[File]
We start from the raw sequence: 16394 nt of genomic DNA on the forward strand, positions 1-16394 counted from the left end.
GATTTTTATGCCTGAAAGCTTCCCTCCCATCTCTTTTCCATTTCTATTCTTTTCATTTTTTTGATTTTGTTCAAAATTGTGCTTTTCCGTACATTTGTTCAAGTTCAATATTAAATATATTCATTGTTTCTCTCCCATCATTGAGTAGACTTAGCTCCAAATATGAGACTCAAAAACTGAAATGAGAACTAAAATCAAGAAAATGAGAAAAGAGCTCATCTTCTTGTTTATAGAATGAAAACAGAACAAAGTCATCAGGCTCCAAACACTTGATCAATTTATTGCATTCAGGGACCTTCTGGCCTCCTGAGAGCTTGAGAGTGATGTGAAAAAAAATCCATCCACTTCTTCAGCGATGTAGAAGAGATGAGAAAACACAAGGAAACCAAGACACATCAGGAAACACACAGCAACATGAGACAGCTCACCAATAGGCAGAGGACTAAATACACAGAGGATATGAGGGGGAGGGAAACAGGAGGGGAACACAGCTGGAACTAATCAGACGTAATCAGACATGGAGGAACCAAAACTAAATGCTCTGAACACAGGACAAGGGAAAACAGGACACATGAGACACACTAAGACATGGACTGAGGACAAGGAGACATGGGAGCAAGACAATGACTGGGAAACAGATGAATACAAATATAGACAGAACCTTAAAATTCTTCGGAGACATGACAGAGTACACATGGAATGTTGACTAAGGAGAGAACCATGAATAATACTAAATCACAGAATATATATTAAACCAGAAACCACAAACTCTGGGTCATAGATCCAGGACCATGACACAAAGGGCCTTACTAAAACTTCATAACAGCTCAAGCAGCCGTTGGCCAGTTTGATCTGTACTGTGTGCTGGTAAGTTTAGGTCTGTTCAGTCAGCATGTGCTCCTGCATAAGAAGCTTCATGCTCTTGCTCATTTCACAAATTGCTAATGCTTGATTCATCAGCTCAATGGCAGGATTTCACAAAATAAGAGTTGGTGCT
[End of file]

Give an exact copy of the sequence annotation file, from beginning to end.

We start from the raw sequence: 16394 nt of genomic DNA on the forward strand, positions 1-16394 counted from the left end.
GATTTTTATGCCTGAAAGCTTCCCTCCCATCTCTTTTCCATTTCTATTCTTTTCATTTTTTTGATTTTGTTCAAAATTGTGCTTTTCCGTACATTTGTTCAAGTTCAATATTAAATATATTCATTGTTTCTCTCCCATCATTGAGTAGACTTAGCTCCAAATATGAGACTCAAAAACTGAAATGAGAACTAAAATCAAGAAAATGAGAAAAGAGCTCATCTTCTTGTTTATAGAATGAAAACAGAACAAAGTCATCAGGCTCCAAACACTTGATCAATTTATTGCATTCAGGGACCTTCTGGCCTCCTGAGAGCTTGAGAGTGATGTGAAAAAAAATCCATCCACTTCTTCAGCGATGTAGAAGAGATGAGAAAACACAAGGAAACCAAGACACATCAGGAAACACACAGCAACATGAGACAGCTCACCAATAGGCAGAGGACTAAATACACAGAGGATATGAGGGGGAGGGAAACAGGAGGGGAACACAGCTGGAACTAATCAGACGTAATCAGACATGGAGGAACCAAAACTAAATGCTCTGAACACAGGACAAGGGAAAACAGGACACATGAGACACACTAAGACATGGACTGAGGACAAGGAGACATGGGAGCAAGACAATGACTGGGAAACAGATGAATACAAATATAGACAGAACCTTAAAATTCTTCGGAGACATGACAGAGTACACATGGAATGTTGACTAAGGAGAGAACCATGAATAATACTAAATCACAGAATATATATTAAACCAGAAACCACAAACTCTGGGTCATAGATCCAGGACCATGACACAAAGGGCCTTACTAAAACTTCATAACAGCTCAAGCAGCCGTTGGCCAGTTTGATCTGTACTGTGTGCTGGTAAGTTTAGGTCTGTTCAGTCAGCATGTGCTCCTGCATAAGAAGCTTCATGCTCTTGCTCATTTCACAAATTGCTAATGCTTGATTCATCAGCTCAATGGCAGGATTTCACAAAATAAGAGTTGGTGCT